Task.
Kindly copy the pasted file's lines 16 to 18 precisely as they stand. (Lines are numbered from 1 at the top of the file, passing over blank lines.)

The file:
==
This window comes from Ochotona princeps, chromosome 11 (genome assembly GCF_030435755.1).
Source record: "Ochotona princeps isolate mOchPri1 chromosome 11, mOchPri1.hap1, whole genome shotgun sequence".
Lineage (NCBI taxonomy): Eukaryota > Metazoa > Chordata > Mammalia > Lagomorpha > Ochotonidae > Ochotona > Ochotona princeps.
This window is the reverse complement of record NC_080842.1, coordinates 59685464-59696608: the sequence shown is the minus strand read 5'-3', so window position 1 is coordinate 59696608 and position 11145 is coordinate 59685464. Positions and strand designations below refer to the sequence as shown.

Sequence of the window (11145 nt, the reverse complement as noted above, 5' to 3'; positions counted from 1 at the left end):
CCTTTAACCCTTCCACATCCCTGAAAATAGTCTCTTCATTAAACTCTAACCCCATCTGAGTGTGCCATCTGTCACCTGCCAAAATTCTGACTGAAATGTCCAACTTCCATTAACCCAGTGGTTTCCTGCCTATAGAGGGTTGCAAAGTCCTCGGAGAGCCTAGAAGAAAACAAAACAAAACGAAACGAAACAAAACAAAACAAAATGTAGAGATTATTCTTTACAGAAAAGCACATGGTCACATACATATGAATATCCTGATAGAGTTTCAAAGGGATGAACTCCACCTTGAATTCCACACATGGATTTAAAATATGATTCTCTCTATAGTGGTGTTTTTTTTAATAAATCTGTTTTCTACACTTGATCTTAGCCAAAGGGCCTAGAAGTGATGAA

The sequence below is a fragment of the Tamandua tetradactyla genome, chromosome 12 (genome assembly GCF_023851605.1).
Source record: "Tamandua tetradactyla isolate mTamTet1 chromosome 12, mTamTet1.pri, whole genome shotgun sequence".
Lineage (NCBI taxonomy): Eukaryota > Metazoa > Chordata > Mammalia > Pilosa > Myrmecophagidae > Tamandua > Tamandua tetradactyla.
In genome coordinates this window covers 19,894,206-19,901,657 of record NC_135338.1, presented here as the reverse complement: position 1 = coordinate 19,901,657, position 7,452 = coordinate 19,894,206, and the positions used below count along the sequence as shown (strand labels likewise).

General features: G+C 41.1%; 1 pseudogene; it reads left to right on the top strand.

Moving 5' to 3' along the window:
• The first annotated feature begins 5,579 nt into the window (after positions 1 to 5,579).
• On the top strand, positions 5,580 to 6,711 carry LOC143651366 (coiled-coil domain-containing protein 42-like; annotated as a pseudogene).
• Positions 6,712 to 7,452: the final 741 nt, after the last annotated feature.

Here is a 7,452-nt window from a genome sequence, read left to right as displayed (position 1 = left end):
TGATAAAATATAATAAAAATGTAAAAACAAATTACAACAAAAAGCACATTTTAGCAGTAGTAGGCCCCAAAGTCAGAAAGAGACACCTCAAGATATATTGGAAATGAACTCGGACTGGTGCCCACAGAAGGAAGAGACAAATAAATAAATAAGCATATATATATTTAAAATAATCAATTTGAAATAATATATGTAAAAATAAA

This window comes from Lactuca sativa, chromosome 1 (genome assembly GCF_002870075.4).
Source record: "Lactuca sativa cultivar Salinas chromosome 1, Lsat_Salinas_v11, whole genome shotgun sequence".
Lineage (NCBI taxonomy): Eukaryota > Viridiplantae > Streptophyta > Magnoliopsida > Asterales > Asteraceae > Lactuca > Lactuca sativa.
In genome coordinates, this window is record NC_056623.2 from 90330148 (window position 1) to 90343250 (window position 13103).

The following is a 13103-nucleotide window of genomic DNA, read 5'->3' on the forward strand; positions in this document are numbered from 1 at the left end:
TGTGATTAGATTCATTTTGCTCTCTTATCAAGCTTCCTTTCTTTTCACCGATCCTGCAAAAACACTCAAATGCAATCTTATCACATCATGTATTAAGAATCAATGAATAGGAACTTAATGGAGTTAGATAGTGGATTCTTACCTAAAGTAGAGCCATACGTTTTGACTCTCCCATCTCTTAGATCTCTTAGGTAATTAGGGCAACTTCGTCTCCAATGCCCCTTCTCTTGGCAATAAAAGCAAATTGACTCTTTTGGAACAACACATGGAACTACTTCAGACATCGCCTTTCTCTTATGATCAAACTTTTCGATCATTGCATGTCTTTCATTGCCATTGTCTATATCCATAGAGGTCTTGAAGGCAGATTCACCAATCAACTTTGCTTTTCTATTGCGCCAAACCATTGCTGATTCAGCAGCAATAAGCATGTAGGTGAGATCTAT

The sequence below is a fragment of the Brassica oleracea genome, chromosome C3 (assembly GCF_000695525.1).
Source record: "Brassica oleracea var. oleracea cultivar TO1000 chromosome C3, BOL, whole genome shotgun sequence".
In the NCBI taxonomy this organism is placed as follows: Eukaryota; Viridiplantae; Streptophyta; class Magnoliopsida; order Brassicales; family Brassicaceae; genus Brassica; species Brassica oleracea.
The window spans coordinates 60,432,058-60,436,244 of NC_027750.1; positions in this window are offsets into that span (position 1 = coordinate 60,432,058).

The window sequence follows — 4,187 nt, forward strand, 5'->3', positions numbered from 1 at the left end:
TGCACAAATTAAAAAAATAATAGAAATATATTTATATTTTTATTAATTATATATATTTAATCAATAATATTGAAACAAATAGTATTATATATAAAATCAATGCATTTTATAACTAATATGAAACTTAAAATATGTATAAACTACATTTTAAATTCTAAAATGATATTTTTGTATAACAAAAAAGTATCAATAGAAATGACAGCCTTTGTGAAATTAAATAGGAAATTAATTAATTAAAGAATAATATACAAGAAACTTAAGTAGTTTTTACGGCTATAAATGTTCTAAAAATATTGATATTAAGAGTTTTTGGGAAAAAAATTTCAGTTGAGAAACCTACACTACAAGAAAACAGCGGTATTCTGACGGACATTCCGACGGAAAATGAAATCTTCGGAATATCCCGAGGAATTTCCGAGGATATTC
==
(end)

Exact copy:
Here is a 7,452-nt window from a genome sequence, read left to right as displayed (position 1 = left end):
TGATAAAATATAATAAAAATGTAAAAACAAATTACAACAAAAAGCACATTTTAGCAGTAGTAGGCCCCAAAGTCAGAAAGAGACACCTCAAGATATATTGGAAATGAACTCGGACTGGTGCCCACAGAAGGAAGAGACAAATAAATAAATAAGCATATATATATTTAAAATAATCAATTTGAAATAATATATGTAAAAATAAA

This window comes from Lactuca sativa, chromosome 1 (genome assembly GCF_002870075.4).